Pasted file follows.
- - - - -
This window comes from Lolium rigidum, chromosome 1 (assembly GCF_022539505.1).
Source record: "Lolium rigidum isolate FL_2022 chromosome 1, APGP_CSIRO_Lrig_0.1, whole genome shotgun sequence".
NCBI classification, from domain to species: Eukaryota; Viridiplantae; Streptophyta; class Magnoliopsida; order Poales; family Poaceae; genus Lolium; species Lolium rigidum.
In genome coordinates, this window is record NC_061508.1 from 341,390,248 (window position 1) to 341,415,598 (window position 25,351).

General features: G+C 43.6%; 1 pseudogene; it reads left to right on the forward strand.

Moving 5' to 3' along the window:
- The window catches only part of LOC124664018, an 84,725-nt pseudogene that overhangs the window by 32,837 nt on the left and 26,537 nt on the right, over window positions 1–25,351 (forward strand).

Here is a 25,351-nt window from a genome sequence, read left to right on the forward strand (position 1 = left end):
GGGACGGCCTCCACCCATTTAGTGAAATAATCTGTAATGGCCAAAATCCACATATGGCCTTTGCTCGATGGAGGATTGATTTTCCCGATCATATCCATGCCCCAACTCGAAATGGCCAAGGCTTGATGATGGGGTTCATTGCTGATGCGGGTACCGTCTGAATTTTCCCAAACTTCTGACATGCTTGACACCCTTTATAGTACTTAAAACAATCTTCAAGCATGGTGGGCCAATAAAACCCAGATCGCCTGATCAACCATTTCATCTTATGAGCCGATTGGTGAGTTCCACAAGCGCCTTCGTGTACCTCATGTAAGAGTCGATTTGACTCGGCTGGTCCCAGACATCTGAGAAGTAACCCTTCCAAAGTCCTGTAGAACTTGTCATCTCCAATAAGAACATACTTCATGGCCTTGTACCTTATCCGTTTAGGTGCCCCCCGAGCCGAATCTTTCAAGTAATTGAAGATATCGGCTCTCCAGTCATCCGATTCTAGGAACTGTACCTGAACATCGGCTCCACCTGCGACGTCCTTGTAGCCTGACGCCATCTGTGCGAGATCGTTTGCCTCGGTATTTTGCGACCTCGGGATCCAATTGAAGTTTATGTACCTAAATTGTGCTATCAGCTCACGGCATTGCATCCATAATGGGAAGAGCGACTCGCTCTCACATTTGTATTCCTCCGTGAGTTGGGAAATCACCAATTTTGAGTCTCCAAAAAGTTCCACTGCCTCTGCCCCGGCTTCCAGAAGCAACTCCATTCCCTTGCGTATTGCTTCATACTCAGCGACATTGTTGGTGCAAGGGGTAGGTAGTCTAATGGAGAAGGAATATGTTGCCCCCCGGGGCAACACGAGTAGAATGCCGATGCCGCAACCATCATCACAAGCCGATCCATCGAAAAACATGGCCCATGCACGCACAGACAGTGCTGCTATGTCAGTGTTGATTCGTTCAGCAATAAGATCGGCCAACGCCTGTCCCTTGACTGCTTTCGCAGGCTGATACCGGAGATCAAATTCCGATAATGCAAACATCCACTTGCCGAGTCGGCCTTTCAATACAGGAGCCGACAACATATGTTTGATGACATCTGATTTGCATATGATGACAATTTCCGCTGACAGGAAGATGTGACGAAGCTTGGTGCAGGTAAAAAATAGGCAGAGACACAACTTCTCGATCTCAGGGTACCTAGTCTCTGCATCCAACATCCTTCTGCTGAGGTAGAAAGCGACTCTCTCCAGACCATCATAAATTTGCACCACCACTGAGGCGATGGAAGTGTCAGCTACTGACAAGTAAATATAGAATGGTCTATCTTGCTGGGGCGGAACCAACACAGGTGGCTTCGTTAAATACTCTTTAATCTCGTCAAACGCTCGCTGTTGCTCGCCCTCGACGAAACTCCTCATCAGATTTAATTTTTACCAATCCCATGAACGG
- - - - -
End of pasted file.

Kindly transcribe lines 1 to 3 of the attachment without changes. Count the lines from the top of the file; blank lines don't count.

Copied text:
This window comes from Lolium rigidum, chromosome 1 (assembly GCF_022539505.1).
Source record: "Lolium rigidum isolate FL_2022 chromosome 1, APGP_CSIRO_Lrig_0.1, whole genome shotgun sequence".
NCBI classification, from domain to species: Eukaryota; Viridiplantae; Streptophyta; class Magnoliopsida; order Poales; family Poaceae; genus Lolium; species Lolium rigidum.